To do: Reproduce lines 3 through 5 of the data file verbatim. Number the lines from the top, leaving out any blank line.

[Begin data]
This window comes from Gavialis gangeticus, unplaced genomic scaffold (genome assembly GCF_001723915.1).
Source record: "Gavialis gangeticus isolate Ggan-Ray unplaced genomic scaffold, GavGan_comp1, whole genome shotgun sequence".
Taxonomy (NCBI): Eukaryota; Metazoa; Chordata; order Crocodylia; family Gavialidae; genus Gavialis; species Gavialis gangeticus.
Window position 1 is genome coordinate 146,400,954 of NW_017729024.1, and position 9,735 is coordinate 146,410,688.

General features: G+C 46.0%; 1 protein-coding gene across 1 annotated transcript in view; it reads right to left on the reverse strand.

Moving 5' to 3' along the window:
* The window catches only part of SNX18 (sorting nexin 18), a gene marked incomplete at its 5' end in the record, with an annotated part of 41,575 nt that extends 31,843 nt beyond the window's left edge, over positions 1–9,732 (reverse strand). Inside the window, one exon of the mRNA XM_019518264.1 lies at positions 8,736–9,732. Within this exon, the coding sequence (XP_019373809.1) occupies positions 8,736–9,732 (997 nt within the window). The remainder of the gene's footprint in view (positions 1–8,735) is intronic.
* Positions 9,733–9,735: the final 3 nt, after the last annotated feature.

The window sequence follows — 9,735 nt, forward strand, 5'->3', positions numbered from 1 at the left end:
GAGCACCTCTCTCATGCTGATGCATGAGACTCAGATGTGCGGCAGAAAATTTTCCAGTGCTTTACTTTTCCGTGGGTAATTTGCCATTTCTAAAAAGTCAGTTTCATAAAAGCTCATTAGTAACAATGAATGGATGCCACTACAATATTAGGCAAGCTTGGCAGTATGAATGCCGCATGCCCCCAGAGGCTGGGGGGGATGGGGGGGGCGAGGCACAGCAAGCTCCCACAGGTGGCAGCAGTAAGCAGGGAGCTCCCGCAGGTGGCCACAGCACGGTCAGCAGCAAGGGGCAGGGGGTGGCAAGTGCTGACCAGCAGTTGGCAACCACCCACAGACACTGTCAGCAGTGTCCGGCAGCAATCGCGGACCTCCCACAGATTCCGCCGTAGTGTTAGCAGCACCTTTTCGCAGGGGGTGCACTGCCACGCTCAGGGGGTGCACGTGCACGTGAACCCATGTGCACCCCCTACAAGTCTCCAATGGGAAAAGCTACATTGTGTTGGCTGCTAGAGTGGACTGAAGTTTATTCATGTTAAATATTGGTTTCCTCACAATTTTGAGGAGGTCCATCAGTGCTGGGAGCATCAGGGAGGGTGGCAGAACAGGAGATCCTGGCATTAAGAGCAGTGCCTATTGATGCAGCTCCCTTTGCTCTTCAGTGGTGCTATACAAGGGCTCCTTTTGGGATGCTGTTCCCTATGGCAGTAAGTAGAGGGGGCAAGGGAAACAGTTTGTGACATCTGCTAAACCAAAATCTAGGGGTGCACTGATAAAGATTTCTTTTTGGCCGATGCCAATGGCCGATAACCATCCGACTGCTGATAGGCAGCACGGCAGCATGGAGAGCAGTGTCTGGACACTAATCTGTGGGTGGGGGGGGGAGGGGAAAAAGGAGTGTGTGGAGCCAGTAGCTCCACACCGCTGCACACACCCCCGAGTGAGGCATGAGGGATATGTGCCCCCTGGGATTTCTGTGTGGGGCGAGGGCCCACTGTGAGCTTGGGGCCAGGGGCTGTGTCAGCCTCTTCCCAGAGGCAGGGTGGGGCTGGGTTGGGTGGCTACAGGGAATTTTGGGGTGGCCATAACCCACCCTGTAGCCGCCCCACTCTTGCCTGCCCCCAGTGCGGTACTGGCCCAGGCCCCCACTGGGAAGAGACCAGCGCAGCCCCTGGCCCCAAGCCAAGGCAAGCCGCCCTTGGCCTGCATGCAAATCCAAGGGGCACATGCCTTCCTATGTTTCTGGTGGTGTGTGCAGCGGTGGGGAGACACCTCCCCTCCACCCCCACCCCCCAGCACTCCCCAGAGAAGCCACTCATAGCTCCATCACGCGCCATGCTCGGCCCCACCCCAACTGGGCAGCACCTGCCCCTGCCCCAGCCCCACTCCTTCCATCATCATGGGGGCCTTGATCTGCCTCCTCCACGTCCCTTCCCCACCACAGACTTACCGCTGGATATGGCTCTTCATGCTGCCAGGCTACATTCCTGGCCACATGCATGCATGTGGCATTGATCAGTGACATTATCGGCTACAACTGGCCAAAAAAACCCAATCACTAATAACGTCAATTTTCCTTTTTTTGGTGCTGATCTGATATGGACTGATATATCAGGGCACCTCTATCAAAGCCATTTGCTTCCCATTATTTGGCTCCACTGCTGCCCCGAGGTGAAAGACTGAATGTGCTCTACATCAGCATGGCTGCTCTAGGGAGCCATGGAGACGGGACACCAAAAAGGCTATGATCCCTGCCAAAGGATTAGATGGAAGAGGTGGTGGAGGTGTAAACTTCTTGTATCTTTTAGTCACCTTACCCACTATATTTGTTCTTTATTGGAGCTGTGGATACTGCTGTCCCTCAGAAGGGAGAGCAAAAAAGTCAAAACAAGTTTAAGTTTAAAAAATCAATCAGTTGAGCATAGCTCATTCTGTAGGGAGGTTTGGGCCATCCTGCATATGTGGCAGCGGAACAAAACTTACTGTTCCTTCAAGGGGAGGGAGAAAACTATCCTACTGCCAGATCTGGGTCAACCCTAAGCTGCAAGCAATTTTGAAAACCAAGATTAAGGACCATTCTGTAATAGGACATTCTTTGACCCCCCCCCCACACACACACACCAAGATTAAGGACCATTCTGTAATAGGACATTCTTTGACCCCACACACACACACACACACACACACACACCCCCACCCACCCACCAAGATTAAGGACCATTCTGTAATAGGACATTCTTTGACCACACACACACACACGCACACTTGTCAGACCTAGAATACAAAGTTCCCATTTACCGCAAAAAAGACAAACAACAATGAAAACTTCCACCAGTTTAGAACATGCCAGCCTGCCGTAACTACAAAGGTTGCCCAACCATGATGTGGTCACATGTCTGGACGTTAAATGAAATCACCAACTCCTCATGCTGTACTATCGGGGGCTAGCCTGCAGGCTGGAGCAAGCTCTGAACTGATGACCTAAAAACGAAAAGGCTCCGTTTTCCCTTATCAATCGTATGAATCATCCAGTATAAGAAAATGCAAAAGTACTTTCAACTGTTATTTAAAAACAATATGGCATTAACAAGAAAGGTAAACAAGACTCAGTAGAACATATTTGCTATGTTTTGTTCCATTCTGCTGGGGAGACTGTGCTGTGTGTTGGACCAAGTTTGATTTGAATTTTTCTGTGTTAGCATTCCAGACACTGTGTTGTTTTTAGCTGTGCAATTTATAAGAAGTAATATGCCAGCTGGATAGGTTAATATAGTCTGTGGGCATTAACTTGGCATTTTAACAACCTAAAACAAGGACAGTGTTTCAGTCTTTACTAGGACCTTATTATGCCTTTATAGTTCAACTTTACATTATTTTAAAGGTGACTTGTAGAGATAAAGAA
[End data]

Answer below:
Taxonomy (NCBI): Eukaryota; Metazoa; Chordata; order Crocodylia; family Gavialidae; genus Gavialis; species Gavialis gangeticus.
Window position 1 is genome coordinate 146,400,954 of NW_017729024.1, and position 9,735 is coordinate 146,410,688.

General features: G+C 46.0%; 1 protein-coding gene across 1 annotated transcript in view; it reads right to left on the reverse strand.